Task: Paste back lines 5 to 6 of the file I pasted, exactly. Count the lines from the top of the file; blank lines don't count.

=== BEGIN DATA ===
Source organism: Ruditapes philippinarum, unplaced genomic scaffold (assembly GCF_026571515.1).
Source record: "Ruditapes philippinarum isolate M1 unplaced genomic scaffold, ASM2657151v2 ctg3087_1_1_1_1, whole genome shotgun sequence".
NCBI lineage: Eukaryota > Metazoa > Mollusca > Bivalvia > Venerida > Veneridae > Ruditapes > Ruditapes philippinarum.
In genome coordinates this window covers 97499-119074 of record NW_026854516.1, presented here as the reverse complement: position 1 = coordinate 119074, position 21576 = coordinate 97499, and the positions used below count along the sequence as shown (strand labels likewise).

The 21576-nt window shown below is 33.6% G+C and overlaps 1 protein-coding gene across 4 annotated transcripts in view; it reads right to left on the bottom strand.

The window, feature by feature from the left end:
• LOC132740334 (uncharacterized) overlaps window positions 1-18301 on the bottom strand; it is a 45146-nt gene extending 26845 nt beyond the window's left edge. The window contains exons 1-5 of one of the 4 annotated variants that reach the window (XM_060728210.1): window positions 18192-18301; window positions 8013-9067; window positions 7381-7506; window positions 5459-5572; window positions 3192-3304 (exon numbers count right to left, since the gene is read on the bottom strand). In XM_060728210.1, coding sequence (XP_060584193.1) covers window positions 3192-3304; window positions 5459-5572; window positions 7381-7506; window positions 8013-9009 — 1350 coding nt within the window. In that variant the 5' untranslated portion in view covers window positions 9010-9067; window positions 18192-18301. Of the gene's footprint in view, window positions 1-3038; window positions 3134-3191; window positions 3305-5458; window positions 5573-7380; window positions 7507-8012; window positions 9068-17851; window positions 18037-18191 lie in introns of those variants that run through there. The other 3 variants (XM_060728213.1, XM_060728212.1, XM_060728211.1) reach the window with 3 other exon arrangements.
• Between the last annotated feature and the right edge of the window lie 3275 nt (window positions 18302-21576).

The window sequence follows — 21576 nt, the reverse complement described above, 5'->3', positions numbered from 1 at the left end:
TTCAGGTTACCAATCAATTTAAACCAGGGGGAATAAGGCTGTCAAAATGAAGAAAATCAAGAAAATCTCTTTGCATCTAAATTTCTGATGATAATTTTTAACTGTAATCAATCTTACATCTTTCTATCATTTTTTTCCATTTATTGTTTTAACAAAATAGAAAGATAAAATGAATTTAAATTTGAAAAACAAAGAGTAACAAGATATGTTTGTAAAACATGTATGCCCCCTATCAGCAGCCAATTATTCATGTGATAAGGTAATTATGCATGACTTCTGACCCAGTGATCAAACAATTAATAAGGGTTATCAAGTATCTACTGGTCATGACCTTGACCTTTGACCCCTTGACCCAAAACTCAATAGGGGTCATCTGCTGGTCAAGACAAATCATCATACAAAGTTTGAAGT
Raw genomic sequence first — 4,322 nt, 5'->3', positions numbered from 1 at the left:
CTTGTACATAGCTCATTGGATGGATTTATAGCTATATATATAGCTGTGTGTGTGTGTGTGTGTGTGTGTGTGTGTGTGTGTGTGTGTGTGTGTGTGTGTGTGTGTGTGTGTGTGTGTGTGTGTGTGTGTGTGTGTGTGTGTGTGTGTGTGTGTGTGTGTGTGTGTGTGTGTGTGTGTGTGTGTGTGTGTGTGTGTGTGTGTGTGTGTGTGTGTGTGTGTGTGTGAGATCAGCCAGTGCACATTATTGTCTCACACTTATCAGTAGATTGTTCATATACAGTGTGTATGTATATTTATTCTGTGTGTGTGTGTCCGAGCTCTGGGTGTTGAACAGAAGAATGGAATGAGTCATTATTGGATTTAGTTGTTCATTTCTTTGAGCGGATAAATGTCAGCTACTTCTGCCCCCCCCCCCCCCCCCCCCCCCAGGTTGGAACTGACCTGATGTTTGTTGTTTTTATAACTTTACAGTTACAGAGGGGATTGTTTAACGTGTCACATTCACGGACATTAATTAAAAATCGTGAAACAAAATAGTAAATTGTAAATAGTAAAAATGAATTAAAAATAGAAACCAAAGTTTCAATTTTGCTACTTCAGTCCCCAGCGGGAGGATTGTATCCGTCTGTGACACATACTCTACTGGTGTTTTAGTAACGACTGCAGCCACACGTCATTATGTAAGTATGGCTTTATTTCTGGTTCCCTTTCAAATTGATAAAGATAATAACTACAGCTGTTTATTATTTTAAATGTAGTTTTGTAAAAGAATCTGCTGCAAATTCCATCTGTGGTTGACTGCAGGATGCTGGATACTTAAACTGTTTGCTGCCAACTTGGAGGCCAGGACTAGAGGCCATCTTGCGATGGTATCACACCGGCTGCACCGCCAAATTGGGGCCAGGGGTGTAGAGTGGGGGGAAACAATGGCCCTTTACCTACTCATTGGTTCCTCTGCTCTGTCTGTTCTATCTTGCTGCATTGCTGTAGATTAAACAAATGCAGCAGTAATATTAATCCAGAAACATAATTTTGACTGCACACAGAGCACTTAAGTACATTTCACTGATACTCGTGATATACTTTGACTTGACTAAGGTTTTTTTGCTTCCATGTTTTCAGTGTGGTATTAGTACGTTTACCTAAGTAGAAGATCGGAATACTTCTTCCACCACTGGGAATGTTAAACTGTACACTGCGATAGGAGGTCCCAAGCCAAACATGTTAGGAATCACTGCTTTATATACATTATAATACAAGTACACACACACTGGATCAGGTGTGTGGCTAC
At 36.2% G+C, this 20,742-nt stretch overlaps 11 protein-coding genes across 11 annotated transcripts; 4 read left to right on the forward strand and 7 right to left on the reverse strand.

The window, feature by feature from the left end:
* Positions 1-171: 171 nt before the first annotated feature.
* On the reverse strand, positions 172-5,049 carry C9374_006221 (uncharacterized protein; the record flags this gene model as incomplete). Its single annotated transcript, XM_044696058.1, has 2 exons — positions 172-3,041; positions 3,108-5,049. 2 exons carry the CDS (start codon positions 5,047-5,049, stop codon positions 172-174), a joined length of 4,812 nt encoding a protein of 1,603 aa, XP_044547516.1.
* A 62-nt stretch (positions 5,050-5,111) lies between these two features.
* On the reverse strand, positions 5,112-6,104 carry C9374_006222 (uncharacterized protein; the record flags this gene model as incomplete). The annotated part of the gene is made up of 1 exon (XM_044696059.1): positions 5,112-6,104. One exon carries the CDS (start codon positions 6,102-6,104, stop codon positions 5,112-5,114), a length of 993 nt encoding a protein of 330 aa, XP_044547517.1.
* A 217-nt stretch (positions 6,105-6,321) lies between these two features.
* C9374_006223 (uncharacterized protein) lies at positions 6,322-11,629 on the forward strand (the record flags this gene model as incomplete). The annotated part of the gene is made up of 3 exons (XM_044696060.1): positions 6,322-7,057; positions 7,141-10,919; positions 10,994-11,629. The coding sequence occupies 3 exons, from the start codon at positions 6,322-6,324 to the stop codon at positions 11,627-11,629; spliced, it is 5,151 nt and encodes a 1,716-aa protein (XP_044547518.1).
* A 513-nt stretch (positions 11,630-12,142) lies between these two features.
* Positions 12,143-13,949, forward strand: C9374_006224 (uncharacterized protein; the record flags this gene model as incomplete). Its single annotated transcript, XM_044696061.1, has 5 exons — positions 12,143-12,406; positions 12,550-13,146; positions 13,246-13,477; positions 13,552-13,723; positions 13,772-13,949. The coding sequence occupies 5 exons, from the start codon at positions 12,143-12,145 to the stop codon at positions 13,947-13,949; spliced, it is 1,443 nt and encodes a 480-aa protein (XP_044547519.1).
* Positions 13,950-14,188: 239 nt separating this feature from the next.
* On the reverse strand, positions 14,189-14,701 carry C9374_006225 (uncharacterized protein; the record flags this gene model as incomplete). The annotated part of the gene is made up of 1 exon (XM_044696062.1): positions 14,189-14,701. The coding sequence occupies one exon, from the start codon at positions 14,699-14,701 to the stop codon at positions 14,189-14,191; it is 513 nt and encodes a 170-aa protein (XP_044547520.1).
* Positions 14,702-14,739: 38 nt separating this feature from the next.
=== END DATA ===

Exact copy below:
The 21576-nt window shown below is 33.6% G+C and overlaps 1 protein-coding gene across 4 annotated transcripts in view; it reads right to left on the bottom strand.

The window, feature by feature from the left end: